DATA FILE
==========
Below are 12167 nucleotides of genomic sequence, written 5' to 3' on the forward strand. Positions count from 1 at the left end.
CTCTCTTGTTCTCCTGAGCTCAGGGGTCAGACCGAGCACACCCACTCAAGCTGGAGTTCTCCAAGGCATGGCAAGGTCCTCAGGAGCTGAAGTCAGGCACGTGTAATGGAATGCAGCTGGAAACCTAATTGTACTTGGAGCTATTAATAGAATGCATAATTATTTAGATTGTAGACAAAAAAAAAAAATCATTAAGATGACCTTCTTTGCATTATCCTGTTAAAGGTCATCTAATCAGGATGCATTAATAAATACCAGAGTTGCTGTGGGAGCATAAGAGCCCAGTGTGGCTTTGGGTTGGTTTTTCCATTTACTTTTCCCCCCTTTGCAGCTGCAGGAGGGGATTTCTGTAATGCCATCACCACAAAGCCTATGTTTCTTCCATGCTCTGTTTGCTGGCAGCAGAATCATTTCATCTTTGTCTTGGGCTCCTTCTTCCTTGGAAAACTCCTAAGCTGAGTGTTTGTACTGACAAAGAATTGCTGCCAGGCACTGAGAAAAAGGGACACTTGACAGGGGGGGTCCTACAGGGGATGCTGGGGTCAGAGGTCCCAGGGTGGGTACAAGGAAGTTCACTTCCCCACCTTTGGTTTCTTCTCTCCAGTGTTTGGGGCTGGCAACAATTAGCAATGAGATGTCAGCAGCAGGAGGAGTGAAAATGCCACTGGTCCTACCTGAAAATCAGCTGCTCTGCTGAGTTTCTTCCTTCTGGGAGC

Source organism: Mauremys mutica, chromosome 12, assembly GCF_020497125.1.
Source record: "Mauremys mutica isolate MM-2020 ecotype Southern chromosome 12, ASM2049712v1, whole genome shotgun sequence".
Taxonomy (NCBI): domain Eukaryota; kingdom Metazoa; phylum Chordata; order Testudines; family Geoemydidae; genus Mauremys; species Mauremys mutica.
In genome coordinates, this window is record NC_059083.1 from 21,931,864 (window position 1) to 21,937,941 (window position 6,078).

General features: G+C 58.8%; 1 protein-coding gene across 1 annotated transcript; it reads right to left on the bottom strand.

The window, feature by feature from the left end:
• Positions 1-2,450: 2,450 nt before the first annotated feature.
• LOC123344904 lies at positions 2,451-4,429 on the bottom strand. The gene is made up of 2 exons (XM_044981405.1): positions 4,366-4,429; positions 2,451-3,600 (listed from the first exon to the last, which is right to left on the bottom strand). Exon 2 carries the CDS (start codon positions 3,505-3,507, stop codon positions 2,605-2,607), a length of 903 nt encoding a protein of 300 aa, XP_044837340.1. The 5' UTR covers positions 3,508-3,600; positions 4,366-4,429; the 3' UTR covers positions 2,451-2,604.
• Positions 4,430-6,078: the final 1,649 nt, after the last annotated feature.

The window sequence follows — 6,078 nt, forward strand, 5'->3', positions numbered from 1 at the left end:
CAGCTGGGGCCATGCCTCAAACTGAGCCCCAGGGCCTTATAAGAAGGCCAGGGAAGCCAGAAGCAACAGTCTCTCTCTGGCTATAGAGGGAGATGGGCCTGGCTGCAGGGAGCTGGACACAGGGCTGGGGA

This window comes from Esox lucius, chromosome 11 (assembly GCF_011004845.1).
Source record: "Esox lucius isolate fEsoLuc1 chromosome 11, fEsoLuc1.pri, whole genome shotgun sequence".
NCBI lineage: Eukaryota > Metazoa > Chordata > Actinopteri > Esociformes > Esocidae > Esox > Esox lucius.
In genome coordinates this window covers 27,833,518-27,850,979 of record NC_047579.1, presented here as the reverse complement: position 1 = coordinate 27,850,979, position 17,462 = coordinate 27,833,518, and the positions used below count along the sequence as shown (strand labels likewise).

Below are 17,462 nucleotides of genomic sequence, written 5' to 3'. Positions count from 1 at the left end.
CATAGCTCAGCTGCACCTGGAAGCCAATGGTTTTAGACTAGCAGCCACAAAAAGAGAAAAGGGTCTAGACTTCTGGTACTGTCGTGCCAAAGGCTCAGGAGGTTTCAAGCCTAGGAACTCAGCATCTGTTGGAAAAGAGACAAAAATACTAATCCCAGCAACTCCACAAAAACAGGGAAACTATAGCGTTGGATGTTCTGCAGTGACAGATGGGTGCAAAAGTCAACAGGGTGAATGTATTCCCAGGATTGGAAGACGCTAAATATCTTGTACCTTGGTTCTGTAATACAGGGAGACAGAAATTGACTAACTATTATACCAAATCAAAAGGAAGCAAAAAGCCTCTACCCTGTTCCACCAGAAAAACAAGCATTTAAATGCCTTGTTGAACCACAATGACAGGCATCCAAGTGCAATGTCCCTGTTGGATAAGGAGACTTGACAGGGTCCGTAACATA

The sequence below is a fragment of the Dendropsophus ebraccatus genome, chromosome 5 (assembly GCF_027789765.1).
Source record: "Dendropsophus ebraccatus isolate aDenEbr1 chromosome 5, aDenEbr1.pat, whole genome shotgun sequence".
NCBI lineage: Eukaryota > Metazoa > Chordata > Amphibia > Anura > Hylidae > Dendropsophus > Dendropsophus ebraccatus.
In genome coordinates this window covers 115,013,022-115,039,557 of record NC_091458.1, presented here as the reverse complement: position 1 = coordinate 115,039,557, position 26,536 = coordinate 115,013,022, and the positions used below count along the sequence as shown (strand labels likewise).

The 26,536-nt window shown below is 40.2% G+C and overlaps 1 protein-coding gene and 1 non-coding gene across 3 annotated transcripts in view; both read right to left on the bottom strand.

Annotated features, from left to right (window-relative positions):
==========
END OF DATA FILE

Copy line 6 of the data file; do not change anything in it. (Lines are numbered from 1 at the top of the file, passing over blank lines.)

In genome coordinates, this window is record NC_059083.1 from 21,931,864 (window position 1) to 21,937,941 (window position 6,078).